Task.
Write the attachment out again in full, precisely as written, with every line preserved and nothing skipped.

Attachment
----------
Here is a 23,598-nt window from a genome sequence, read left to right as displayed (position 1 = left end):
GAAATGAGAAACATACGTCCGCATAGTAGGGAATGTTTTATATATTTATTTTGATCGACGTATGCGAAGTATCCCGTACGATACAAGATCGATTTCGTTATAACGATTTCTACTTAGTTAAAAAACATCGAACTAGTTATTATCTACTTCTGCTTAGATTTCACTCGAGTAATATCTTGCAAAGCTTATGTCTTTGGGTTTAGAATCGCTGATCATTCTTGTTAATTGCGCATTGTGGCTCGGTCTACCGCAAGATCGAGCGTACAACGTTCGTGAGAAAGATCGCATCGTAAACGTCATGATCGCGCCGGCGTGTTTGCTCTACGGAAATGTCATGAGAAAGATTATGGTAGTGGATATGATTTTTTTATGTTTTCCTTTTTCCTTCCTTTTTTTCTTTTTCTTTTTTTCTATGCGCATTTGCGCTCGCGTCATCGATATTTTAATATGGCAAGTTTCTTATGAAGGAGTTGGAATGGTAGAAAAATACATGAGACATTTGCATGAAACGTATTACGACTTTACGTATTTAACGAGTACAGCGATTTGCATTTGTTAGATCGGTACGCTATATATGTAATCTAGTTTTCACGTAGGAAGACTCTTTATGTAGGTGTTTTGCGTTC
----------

Here is a 23,598-nt window from a genome sequence, read left to right as displayed (position 1 = left end):
GAAATGAGAAACATACGTCCGCATAGTAGGGAATGTTTTATATATTTATTTTGATCGACGTATGCGAAGTATCCCGTACGATACAAGATCGATTTCGTTATAACGATTTCTACTTAGTTAAAAAACATCGAACTAGTTATTATCTACTTCTGCTTAGATTTCACTCGAGTAATATCTTGCAAAGCTTATGTCTTTGGGTTTAGAATCGCTGATCATTCTTGTTAATTGCGCATTGTGGCTCGGTCTACCGCAAGATCGAGCGTACAACGTTCGTGAGAAAGATCGCATCGTAAACGTCATGATCGCGCCGGCGTGTTTGCTCTACGGAAATGTCATGAGAAAGATTATGGTAGTGGATATGATTTTTTTATGTTTTCCTTTTTCCTTCCTTTTTTTCTTTTTCTTTTTTTCTATGCGCATTTGCGCTCGCGTCATCGATATTTTAATATGGCAAGTTTCTTATGAAGGAGTTGGAATGGTAGAAAAATACATGAGACATTTGCATGAAACGTATTACGACTTTACGTATTTAACGAGTACAGCGATTTGCATTTGTTAGATCGGTACGCTATATATGTAATCTAGTTTTCACGTAGGAAGACTCTTTATGTAGGTGTTTTGCGTTC